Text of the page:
The 2021 NASCAR Hall of Fame class has been decided and one of the most popular drivers over the past 20 years leads the list. Dale Earnhardt Jr., modified legend Mike Stefanik, and original Alabama Gang member Red Farmer will take part in the 2021 class.
The NASCAR Hall of Fame altered their selection procedure this year. Since the start of the HOF, five people were inducted among a group of 20-25 nominees. Now, two people out of ten nominees are inducted under the “Modern Era” ballot while one person out of five nominees is chosen under the “Pioneer” ballot. Earnhardt and Stefanik were part of the Modern Era while Farmer as part of the Pioneer Class. Ralph Seagraves, who was instrumental in bringing in Winston as a title sponsor and so many other sponsors to NASCAR, was selected for the Landmark Award.
Dale Jr. getting into the Hall of Fame was pretty much expected. The driver, team owner, and son of a legend was literally the face of NASCAR after Dale Earnhardt died in the 2001 Daytona 500. While he last raced in the Cup Series in 2017, Earnhardt has raced one race per season in the Xfinity Series since.
Earnhardt had to retire from full-time Cup competition three years ago due to concussions but his 19-year career consisted of 26 wins, including two Daytona 500 wins. The 15-time Most Popular Driver never got to win a championship but Dale Jr. certainly left his mark on the sport and is now an analyst for NBC.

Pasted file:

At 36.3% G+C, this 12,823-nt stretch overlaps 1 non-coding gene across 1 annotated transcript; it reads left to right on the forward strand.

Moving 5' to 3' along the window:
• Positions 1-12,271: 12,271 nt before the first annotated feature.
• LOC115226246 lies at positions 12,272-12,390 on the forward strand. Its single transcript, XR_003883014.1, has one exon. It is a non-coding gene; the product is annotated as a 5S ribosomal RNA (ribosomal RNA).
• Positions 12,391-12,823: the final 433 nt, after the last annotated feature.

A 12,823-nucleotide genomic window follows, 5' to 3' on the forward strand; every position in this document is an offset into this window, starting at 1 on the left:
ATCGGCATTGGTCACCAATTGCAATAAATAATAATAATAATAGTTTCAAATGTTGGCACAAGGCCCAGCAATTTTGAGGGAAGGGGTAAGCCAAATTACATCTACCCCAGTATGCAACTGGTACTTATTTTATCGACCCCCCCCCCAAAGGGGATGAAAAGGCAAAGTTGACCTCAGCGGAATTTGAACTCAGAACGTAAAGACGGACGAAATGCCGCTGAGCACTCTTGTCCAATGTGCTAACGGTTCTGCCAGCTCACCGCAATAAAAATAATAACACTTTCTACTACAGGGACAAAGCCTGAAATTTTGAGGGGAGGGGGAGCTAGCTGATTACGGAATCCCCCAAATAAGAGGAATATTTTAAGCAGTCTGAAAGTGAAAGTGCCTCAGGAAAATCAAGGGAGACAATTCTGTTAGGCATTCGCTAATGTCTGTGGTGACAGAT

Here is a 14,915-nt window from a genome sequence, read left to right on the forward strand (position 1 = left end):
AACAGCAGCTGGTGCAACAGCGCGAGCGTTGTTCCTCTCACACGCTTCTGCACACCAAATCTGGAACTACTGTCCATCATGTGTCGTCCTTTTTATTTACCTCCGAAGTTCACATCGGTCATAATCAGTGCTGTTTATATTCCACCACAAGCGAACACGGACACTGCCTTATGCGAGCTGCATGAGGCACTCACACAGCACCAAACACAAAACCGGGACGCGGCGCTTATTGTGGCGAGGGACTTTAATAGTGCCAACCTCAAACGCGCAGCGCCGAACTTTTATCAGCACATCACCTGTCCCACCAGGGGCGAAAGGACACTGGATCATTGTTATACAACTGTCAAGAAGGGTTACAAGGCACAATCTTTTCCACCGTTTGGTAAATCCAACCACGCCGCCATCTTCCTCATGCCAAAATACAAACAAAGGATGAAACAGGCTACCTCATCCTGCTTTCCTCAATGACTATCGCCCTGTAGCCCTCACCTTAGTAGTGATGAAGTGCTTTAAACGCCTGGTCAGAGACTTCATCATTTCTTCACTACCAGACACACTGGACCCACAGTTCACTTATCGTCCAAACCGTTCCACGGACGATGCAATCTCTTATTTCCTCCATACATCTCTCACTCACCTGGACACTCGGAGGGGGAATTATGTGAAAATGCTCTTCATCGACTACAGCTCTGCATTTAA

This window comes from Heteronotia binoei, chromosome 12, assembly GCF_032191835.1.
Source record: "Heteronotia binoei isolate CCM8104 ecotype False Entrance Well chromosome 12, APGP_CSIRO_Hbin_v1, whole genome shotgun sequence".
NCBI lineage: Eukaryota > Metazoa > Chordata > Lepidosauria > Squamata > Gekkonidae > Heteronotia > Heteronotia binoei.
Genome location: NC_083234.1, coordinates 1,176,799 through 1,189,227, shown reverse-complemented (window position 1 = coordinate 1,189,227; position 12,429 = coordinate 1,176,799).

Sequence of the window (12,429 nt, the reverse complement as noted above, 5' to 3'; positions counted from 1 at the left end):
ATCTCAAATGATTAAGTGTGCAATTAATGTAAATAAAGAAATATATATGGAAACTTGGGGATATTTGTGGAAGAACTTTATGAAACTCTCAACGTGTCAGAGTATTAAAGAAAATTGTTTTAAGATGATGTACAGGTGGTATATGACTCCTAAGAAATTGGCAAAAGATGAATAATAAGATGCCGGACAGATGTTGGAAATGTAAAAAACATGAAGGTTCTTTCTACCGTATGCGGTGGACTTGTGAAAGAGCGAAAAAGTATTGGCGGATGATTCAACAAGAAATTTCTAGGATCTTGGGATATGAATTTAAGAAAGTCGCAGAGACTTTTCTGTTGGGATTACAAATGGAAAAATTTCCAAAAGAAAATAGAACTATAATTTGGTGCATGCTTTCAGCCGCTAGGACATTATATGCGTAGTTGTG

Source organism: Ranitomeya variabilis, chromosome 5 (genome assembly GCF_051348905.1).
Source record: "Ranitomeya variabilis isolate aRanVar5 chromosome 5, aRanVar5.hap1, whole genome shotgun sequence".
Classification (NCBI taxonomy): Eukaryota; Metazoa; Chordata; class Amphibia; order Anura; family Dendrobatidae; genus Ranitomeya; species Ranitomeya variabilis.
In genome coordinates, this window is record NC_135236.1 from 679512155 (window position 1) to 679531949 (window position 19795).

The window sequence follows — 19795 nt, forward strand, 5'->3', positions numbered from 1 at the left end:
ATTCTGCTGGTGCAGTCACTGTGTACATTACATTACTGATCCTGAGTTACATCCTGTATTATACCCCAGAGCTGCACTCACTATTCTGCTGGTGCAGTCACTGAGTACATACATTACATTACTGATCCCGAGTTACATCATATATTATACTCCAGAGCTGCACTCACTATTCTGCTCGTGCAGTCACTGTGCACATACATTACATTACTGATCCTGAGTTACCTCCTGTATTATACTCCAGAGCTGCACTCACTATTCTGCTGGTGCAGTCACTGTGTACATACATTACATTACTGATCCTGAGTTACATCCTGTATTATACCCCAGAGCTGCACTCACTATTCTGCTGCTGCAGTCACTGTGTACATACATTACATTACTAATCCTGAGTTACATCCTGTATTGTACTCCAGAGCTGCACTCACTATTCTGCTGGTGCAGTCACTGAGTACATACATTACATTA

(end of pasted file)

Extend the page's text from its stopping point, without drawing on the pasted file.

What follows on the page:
If you’re a racing fan from the Northeast, you know who Mike Stefanik is. The modified legend had a 29-year career that consisted of 74 wins in 453 starts. A seven-time modified champion, Stefanik holds the modified record for wins and championships in the Whelen Modified Series, which started in 1985. Stefanik finished one spot short on the HOF vote in 2019 and since then, Stefanik sadly lost his life in a plane crash last September at the age of 61. While he won’t be at the induction ceremony in person, Mike Stefanik’s presence will be felt throughout the modified and NASCAR community.
Red Farmer was one of the original members of “The Alabama Gang” and the 88-year-old (who might be older) still races on the short tracks of Alabama. Farmer began racing in 1953 and while he never won a Cup Series race, Farmer’s influence and knowledge helped spawn the careers of fellow Alabama Gang members Bobby Allison, Donnie Allison, Neil Bonnett, and Davey Allison. As of 2015, Farmer has had 742 career wins throughout his nine-decade career. Farmer is literally a racing lifer and is still going strong no matter how old he is.